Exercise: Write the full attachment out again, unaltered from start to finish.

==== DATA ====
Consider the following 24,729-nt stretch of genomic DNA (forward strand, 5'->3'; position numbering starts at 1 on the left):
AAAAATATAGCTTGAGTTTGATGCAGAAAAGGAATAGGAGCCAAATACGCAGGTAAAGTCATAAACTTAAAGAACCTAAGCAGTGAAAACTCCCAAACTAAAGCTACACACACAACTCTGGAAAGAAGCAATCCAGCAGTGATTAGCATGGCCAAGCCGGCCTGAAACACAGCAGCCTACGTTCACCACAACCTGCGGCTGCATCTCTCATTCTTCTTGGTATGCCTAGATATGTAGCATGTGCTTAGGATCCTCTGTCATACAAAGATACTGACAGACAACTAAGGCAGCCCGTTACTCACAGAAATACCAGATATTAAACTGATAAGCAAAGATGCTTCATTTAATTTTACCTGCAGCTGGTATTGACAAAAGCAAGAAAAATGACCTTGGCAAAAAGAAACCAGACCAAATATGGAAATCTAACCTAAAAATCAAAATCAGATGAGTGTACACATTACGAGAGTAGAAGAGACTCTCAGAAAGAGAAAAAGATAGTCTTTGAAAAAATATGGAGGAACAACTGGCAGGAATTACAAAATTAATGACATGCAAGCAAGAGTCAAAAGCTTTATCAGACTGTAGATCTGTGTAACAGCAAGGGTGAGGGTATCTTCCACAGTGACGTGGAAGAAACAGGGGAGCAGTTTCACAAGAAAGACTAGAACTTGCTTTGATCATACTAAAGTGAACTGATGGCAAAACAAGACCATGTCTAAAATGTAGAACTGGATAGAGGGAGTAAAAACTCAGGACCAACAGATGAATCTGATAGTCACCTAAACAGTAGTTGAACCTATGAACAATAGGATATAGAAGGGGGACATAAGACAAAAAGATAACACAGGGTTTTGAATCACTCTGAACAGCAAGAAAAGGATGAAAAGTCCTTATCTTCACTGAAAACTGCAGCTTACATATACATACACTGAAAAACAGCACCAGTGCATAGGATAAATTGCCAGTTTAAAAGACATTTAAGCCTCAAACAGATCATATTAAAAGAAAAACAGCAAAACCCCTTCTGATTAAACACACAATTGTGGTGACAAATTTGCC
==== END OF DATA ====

Consider the following 24,729-nt stretch of genomic DNA (forward strand, 5'->3'; position numbering starts at 1 on the left):
AAAAATATAGCTTGAGTTTGATGCAGAAAAGGAATAGGAGCCAAATACGCAGGTAAAGTCATAAACTTAAAGAACCTAAGCAGTGAAAACTCCCAAACTAAAGCTACACACACAACTCTGGAAAGAAGCAATCCAGCAGTGATTAGCATGGCCAAGCCGGCCTGAAACACAGCAGCCTACGTTCACCACAACCTGCGGCTGCATCTCTCATTCTTCTTGGTATGCCTAGATATGTAGCATGTGCTTAGGATCCTCTGTCATACAAAGATACTGACAGACAACTAAGGCAGCCCGTTACTCACAGAAATACCAGATATTAAACTGATAAGCAAAGATGCTTCATTTAATTTTACCTGCAGCTGGTATTGACAAAAGCAAGAAAAATGACCTTGGCAAAAAGAAACCAGACCAAATATGGAAATCTAACCTAAAAATCAAAATCAGATGAGTGTACACATTACGAGAGTAGAAGAGACTCTCAGAAAGAGAAAAAGATAGTCTTTGAAAAAATATGGAGGAACAACTGGCAGGAATTACAAAATTAATGACATGCAAGCAAGAGTCAAAAGCTTTATCAGACTGTAGATCTGTGTAACAGCAAGGGTGAGGGTATCTTCCACAGTGACGTGGAAGAAACAGGGGAGCAGTTTCACAAGAAAGACTAGAACTTGCTTTGATCATACTAAAGTGAACTGATGGCAAAACAAGACCATGTCTAAAATGTAGAACTGGATAGAGGGAGTAAAAACTCAGGACCAACAGATGAATCTGATAGTCACCTAAACAGTAGTTGAACCTATGAACAATAGGATATAGAAGGGGGACATAAGACAAAAAGATAACACAGGGTTTTGAATCACTCTGAACAGCAAGAAAAGGATGAAAAGTCCTTATCTTCACTGAAAACTGCAGCTTACATATACATACACTGAAAAACAGCACCAGTGCATAGGATAAATTGCCAGTTTAAAAGACATTTAAGCCTCAAACAGATCATATTAAAAGAAAAACAGCAAAACCCCTTCTGATTAAACACACAATTGTGGTGACAAATTTGCC